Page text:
Excerpts from Memoirs of Abdullah Salehi

Selected by: Faezeh Sassanikhah
Translated by: Fazel Shirzad


On the 28th of September 1980, in the back alleys of the Taleghani [Khorramshahr] neighborhood, we clashed with Iraqi artillery. Speed of action was important. If we reacted late, the rackets would hit us. Sometimes I lurked behind the alleys so that I could surprise the Iraqis. In one of these ambushes, I turned off the car so that they would not hear his voice. I was waiting for the head of the truck to be found across the street. There was a crying sound from the side alley. Some families had not yet left the city. I turned on the car and walked slowly down the street. It was a dead end. I went backward so as not to be surprised. I reached the front of the house. I got off and knocked on the door when I suddenly heard the sound of a pick-up truck coming from the main alley. I ran to the car. I had no escape. The alley was a dead-end and I had to fire the first person with the same bullet. The truck reached the end of the alley. The screams and cries of the people in the house became louder. They had heard the sound of the truck and were more afraid. I do not know if the crew had heard their voices or seen me. The truck turned into an alley. I shouted or pressed the trigger. The bullet was fired and the car bomb exploded. Two of his Iraqi driver, who had caught fire, jumped out [the truck]. They ran a few meters and fell.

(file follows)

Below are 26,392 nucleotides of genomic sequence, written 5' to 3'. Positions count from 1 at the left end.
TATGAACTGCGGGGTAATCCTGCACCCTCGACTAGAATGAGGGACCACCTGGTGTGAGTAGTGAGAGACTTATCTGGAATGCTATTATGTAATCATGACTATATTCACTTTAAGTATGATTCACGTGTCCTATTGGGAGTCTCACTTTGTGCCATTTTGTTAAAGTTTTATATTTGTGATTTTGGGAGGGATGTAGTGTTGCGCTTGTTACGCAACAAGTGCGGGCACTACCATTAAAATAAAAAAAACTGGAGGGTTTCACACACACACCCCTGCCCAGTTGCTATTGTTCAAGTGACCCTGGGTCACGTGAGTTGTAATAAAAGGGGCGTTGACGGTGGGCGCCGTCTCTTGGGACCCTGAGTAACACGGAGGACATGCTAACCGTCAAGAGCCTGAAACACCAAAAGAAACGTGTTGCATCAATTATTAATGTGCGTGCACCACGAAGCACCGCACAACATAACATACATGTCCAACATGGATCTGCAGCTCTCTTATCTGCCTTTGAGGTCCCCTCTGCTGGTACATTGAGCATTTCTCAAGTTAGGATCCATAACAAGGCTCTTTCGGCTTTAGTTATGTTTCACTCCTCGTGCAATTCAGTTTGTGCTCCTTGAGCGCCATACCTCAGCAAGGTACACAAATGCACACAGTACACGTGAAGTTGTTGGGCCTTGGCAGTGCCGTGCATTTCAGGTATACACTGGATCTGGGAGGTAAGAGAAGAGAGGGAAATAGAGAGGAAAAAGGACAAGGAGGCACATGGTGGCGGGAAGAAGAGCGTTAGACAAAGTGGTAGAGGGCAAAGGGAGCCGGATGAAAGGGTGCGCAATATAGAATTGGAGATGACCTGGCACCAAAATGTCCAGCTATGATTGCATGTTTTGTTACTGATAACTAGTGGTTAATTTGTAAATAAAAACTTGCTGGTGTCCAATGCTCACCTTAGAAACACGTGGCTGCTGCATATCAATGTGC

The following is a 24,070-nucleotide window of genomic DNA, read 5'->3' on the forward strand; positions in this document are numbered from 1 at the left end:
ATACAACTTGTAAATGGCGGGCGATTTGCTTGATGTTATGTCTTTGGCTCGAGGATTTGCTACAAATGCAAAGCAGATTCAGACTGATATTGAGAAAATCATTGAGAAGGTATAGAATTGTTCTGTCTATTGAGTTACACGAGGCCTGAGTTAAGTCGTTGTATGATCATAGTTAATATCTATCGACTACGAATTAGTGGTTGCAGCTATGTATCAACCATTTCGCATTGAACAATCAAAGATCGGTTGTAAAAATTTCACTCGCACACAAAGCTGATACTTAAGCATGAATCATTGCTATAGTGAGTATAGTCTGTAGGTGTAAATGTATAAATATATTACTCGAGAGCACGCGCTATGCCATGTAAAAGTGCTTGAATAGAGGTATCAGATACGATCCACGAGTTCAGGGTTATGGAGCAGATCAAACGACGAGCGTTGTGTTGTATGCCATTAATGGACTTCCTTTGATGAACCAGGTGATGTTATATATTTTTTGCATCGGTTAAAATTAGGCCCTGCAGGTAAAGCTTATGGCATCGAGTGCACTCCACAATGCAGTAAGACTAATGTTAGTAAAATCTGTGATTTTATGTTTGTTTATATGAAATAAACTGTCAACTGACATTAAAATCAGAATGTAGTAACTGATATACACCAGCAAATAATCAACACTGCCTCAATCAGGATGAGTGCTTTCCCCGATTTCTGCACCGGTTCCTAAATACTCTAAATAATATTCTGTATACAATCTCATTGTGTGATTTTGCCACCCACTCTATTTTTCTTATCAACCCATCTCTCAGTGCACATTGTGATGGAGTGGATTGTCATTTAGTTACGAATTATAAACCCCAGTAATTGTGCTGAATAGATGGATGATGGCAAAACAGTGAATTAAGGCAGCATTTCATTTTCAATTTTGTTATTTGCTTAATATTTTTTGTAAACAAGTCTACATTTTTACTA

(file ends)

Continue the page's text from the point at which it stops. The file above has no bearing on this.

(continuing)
There was no place to stay. The Iraqi personnel carrier must have been in the lead, and their tanks were coming soon. I quickly evacuated those in the house. They were an old man and an old woman with their grandchildren. I said:

- There is no opportunity to stay, you have to go!

- We do not have the means, otherwise we would have gone by now.

- Got on, I can take you.

      We walked towards Khorramshahr Bridge. I was going at full speed. Every time a bullet hit the ground, the old woman and the children screamed. We reached the bridge. A car was ahead of us. We were a short distance away and I could see inside. They were a family. The asphalt on the bridge was so shot that it was filled with deep potholes. He could not go fast. However, the car in front crossed the bridge at high speed. There was a distance between us. I used to say under my breath to go across the bridge and get my passengers safe. On the other side, I saw that the same car in front had caught fire. Maybe he was hit by a mortar shell. People were burned and nothing could be done for them. It was late. If I did, it would be dangerous for us. I gasped and went to the Behrooz area. It was safer there. As she got off, the old woman insisted on kissing my hand. I said goodbye and went to the ammunition truck. When I loaded the car bullets, I walked towards Khorramshahr.

     I went back to the barracks to find someone to help me. There were few forces that were doing several things at the same time. I was left alone. One said, "Why don't you take Haj Razavi with you?" I did not know him. He was a cleric. He had come to Khorramshahr to help, but he could not understand the cannon and the gun. I was afraid it would be like the story of Hajj Araki. However, I took a risk. I finally needed a companion. I found it and we left. He had not taken off his robe and turban. I said: